To send a message simply fill out the form below.
Enquiry from Online Galleries regarding "English Portrait Oil on Canvas of Benjamin Franklin"
|If you do NOT want to receive newsletters from us regarding the antiques trade, please UNCHECK this box.|
To send this page to a friend, fill out the form below..
Look at what I found on the Online Galleries website!
Gilt wood frame
18th Century / Circa 1757 – 64
Size: 19cm high, 16.5cm wide – 7 ½ ins high, 6½ ins wide
26cm high, 23.5cm wide – 10¼ ins high, 9¼ ins wide (including frame)
Franklin first visited Britain in 1725 to further his knowledge of the printing trade and returned in 1726 to found a newspaper ‘The Pennsylvania Chronicle’. He returned in 1757 as a diplomat for the Pennsylvania Assembly and quickly became involved in radical politics. In February 1759 he visited Edinburgh with his son William and was awarded an honorary Doctorate in Law by St Andrew's University. In 1762 Oxford University awarded him an honorary Doctorate for Scientific Studies. At this time he also became a corresponding member of the Birmingham based Lunar Society whose members included Sir Erasmus Darwin, Dr Joseph Priestley, Matthew Boulton, Samuel Galton and James Watt, all of whom had their portraits painted during this period.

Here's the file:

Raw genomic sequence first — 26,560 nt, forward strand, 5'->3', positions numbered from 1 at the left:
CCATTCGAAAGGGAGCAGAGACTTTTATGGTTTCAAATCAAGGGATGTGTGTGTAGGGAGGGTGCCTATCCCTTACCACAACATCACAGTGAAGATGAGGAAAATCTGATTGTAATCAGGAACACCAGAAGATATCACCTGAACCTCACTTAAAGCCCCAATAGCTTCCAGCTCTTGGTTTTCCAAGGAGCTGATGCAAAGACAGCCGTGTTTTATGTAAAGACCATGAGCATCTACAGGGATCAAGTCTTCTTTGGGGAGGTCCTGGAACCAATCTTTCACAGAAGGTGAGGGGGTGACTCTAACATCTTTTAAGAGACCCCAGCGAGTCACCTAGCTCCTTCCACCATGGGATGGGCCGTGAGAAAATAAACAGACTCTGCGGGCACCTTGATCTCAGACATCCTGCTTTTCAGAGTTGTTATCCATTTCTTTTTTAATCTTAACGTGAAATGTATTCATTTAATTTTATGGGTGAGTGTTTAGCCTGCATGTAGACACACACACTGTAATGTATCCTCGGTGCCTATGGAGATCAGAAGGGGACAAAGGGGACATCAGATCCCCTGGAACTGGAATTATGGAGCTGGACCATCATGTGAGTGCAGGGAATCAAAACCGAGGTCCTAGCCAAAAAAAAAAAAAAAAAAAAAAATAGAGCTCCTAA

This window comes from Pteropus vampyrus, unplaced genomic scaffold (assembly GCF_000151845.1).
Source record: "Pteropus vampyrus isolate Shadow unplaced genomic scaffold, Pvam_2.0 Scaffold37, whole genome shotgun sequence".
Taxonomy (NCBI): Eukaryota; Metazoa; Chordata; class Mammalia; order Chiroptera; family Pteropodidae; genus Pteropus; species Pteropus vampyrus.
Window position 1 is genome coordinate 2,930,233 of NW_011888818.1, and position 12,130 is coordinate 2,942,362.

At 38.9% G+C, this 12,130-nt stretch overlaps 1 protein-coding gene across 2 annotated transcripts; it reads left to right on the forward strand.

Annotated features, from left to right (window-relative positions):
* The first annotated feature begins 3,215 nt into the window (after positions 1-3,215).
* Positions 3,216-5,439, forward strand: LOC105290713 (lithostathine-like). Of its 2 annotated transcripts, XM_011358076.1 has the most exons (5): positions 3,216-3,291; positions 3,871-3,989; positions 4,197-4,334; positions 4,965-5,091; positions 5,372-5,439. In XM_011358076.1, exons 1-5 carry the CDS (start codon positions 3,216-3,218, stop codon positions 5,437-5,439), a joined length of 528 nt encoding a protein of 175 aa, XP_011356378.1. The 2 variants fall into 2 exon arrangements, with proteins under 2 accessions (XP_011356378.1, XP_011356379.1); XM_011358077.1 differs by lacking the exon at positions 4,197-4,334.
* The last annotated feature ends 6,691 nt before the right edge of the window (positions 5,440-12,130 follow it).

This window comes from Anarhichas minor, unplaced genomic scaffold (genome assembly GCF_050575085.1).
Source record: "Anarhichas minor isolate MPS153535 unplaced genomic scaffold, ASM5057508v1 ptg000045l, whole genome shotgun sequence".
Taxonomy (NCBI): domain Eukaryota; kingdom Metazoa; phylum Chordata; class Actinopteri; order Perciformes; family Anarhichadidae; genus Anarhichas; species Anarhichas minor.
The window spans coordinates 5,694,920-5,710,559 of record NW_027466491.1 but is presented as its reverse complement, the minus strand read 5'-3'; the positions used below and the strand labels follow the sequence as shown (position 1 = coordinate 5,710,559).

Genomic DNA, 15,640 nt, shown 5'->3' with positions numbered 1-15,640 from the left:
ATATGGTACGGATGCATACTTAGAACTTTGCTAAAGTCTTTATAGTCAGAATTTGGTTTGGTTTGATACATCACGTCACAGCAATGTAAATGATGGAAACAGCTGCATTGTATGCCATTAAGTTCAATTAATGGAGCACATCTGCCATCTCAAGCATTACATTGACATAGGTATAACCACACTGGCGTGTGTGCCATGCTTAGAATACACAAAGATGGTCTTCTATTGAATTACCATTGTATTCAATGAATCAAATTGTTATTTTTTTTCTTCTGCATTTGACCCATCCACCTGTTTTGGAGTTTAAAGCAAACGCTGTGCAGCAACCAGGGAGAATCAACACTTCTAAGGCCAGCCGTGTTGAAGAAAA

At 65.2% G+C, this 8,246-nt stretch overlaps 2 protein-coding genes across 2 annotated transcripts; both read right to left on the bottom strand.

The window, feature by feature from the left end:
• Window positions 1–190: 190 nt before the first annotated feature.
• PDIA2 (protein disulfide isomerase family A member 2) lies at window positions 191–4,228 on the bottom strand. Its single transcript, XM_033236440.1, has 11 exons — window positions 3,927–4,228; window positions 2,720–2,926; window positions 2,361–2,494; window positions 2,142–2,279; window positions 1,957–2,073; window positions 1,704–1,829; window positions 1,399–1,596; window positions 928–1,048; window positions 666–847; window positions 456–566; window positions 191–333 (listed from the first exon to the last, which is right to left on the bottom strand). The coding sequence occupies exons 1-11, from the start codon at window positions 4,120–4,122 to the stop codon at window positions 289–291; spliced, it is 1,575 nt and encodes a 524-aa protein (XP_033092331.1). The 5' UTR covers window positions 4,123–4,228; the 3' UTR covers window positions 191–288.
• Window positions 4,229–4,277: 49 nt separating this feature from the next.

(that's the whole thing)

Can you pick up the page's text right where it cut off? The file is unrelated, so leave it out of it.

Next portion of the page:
In 1771 he toured through different regions of Britain and went to Ireland where he was moved by the level of poverty that he saw. Ireland’s economy was affected by the same British trade regulations and laws that governed America and Franklin feared that it would suffer the same effects if British colonial exploitation was allowed to continue.
An ardent republican, Franklin emphasised that the new republic could only survive if people were virtuous both in civic society and in their personal lives. When he first met Voltaire as an ambassador to France from 1776-1785 he asked the great philosopher of the enlightenment to bless his grandson. Voltaire, placing his hand on the child's head, replied ‘God and Liberty’ adding ‘this is the only appropriate benediction for the grandson of Monsieur Franklin’.
From 1757 to 1775 he lived in London at 36 Craven Street and this Georgian residence has become a museum dedicated to Franklin’s life and work.